To this man who had kept his sensibilities so delicate and pure, so responsive to every touch of nature, the mere impact of tone upon the ear was equivalent to an ecstasy. The “telegraph harp” contained the essence of symphonies and oratorios and made them superfluous. Reading these testimonies of Thoreau we can in a measure under-stand how to the Greek Paytone+Ones the simplest unharmonized strains contributed to ethical and emotional culture, and thus had a place in the scheme of education.

To a philosophic poet like Browning, who united the gift of intuitive vision with a rare power of reflective analysis, the sounds of music excite conjecture over the ultimate cause of that rapture which no other art can arouse in equal measure. In “Parleyings” with Charles ‘Avison, Browning speaks what is thus far the last word in occult musical interpretation. Music reveals the Soul — the sum of those mysterious faculties that compose the subconscious personality; Mind works consciously, builds up knowledge with the facts of experience, as an engineer builds a bridge over a gulf, laying stone upon stone. Beneath rolls some-thing that Mind may hide but not: tame—”Soul, the unsounded sea,” whose “lift of surge” brings feeling from out the depths which Mind cannot master. Mind’s processes are easy to describe;

“But Soul’s sea — drawn whence, Fed how, forced whither, — by what evidence Of ebb and flow, that’s felt beneath the tread,

Soul has its course ‘neath Mind’s work overhead, — Who tells of, tracks to source the founts of Soul?

“To match and mate Feeling with knowledge, — make as manifest,

Soul’s work as Mind’s work, turbulence as rest, Hates, loves, joys, woes, hopes, fears that rise and sink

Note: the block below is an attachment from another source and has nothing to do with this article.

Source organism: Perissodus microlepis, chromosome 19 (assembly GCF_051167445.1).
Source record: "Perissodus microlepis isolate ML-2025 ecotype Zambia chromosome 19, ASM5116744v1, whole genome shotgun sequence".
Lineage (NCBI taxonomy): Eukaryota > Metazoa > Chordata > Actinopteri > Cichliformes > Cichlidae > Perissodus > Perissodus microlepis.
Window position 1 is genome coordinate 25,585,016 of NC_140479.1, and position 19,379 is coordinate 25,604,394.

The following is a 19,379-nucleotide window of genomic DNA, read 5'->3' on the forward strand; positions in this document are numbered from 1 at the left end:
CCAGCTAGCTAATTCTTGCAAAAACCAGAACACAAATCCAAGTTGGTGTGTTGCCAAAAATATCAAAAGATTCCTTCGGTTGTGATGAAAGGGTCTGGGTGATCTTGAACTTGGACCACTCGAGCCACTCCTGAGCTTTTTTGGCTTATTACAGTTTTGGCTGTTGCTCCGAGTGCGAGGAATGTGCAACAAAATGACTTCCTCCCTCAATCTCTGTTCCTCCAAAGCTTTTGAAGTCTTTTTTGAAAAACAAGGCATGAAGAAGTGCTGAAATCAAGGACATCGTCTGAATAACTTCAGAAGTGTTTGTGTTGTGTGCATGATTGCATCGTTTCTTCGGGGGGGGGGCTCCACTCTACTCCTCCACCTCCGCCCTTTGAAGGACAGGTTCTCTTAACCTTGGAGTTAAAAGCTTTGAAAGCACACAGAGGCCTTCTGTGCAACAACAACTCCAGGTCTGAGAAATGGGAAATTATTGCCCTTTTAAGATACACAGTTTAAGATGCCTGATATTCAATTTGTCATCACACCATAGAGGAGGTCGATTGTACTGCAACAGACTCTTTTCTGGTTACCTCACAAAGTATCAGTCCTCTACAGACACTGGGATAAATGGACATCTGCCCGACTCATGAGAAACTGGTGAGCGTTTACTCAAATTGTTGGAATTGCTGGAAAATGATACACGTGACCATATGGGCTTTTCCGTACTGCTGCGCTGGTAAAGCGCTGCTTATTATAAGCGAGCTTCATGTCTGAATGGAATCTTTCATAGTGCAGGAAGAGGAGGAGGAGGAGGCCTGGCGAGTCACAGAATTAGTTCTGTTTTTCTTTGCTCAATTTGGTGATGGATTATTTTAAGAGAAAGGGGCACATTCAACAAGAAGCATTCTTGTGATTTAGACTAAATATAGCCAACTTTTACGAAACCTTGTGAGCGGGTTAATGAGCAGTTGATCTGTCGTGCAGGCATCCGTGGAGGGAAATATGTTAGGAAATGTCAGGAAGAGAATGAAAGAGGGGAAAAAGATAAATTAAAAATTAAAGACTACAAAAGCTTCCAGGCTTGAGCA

Ceaselessly. . . .

“To strike all this life dead,

Run mercury into a mould like lead, . And henceforth have the plain result to show — How we Feel hard and fast as what we Know — This were the prize and is the puzzle! — which

Music essays to solve.” ‘

Music comes nearest to realizing the desire of all art, to make the work of the Soul as manifest as the work of the Mind; she seems about to give momentary , feeling permanence, to,unveil our hid-den impulses and motives; but the very essence of her nature, her fluidity and quick vanishing into the impalpable inane, forbids;

“Could music rescue thus from Soul’s profound, Give Feeling immortality by sound,

Then were she queenliest of arts. Alas — As well expect the rainbow not to pass.”

Lafcadio Hearn, convinced of the Buddhist doctrine of metempsychosis, is drawn by music into the illimitable ocean of Being composed of billions of pre-natal memories. “To every ripple of melody, to every billow of harmony, there answers within, out of the Sea of Death and Birth, some eddying immeasurable of ancient pleasure and pain. Pleasure and pain: they commingle always in great music; and therefore it is that music can move us more profoundly than any other voice can do. . . . It is only the sum of the pains and joys of past lives innumerable that makes for us, through memory organic, the ecstasy of music. All the gladness and the grief of dead generations come back to haunt us in countless forms of harmony and melody.”